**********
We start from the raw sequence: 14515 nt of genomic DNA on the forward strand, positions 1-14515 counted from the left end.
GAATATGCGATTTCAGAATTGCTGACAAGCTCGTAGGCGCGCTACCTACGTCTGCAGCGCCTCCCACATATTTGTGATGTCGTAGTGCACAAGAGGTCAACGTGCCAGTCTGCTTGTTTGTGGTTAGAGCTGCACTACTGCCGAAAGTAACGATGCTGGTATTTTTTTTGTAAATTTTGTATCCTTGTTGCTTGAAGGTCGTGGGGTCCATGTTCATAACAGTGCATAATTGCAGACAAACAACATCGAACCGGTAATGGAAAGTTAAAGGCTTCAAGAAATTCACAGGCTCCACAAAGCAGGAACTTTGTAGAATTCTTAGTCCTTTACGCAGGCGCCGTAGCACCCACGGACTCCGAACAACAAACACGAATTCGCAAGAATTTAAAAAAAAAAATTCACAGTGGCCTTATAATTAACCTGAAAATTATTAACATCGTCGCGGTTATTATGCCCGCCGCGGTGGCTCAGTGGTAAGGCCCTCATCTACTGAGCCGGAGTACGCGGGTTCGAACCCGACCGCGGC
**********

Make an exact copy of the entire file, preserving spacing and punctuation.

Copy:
We start from the raw sequence: 14515 nt of genomic DNA on the forward strand, positions 1-14515 counted from the left end.
GAATATGCGATTTCAGAATTGCTGACAAGCTCGTAGGCGCGCTACCTACGTCTGCAGCGCCTCCCACATATTTGTGATGTCGTAGTGCACAAGAGGTCAACGTGCCAGTCTGCTTGTTTGTGGTTAGAGCTGCACTACTGCCGAAAGTAACGATGCTGGTATTTTTTTTGTAAATTTTGTATCCTTGTTGCTTGAAGGTCGTGGGGTCCATGTTCATAACAGTGCATAATTGCAGACAAACAACATCGAACCGGTAATGGAAAGTTAAAGGCTTCAAGAAATTCACAGGCTCCACAAAGCAGGAACTTTGTAGAATTCTTAGTCCTTTACGCAGGCGCCGTAGCACCCACGGACTCCGAACAACAAACACGAATTCGCAAGAATTTAAAAAAAAAAATTCACAGTGGCCTTATAATTAACCTGAAAATTATTAACATCGTCGCGGTTATTATGCCCGCCGCGGTGGCTCAGTGGTAAGGCCCTCATCTACTGAGCCGGAGTACGCGGGTTCGAACCCGACCGCGGC